A number of people have already criticised the decision of the Government to restrict access to free daycare to Bermudians only, excluding foreigners who fall within the recently worked out poverty line.
Daycare in our present society is a right and not a priveledge. It falls within that category of rights that all citizens and residents of our island should have access to regardless of price, namely quality education, quality healthcare (with an emphasis on preventative care), quality shelter and basic foodstuffs and clean water. Sadly much of these remain unobtainable today for many of our working poor, despite living in what we are so often told is one of the richest countries in the world. Yes, our worst conditions are hardly as bad as those found in poorer countries, but if cannot be denied that in general in Bermuda in the early 21st Century, access to ‘quality’ education, healthcare, daycare, shelter and even foodstuffs, is largely determined to ones ability to pay.
While it is no doubt the case that many of the working poor in Bermuda are Bermudians (and this is sad in itself that we still have working poor), it cannot be denied that there are guest workers who are also effectively working poor, who face the same problems as working poor Bermudians, but whose problems are compounded by the fact they are foriegners here without access to some of the support networks Bermudians in their conditions have. Furthermore, they are often confronted with stereotypes and racial discrimination. I am thinking here of the poor Portugeuse, the poor Filipinos, the poor sub-continent East Indians and the like. [Most of the anglo-euro-americans do not fall within the working poor…]
Access to daycare should be a right of all residents in Bermuda, regardless of income. Priority should go to those who need it but do not have the means to acheive it, with a phased introduction to of free quality daycare for the working poor irrespective of their nationality. That the number of foriegn workers who may fall into this category is relatively small only makes it even more repulsive that they are singled out for this discrimination – the fact that they are mostly Asian guest workers could even lead to accusations of racial discrimination quite frankly.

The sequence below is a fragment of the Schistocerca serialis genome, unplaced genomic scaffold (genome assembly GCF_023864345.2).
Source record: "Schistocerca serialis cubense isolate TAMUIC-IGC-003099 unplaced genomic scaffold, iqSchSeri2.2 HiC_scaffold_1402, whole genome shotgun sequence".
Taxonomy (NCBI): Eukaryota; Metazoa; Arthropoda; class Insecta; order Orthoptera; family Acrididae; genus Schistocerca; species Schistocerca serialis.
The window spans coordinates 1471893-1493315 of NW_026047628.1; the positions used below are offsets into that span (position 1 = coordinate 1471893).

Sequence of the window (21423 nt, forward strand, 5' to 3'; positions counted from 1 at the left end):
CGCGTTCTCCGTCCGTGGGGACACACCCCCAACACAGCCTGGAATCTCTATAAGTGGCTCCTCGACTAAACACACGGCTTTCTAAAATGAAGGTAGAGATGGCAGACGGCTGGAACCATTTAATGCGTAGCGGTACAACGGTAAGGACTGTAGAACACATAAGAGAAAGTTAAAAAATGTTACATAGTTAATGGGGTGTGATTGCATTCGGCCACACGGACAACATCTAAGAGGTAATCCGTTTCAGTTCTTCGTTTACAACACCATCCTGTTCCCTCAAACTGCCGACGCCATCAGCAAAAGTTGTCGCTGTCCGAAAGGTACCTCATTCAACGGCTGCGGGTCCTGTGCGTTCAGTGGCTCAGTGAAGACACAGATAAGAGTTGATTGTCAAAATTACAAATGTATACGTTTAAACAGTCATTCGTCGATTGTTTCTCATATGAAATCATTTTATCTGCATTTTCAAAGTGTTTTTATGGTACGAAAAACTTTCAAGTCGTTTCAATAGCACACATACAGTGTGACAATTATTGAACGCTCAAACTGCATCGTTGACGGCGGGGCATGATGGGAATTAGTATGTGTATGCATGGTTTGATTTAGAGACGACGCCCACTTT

These leads to a question of the xenophobic tendencies latent in our society. Most of these do have some basis in very real fears, such as the fact that the foriegn workers are willing to work for lower wages and thus depress the overall wages of the working class, or of a feeling of being a minority in ones own land, or in the case of some guest workers, a reaction to cultural imperialism. But the guest workers are more often similar victims, and the real villains are the capitalists that bring them in to divide and conquer (a classic example is the bringing in of Azorean peasants following emancipation to break the demands of an emancipated Black working class). Xenophobia only benefits the capitalists and divides the workers.
It is necessary to combat the growing trends of xenophobia in our society before we see its evolution into the xenophobic riots seen recently in South Africa, albeit on a smaller scale in our island.
Its not about UBP or PLP. Its about basic human rights and doing what’s right. And providing quality daycare on the basis of need alone and not nationality is an example of that.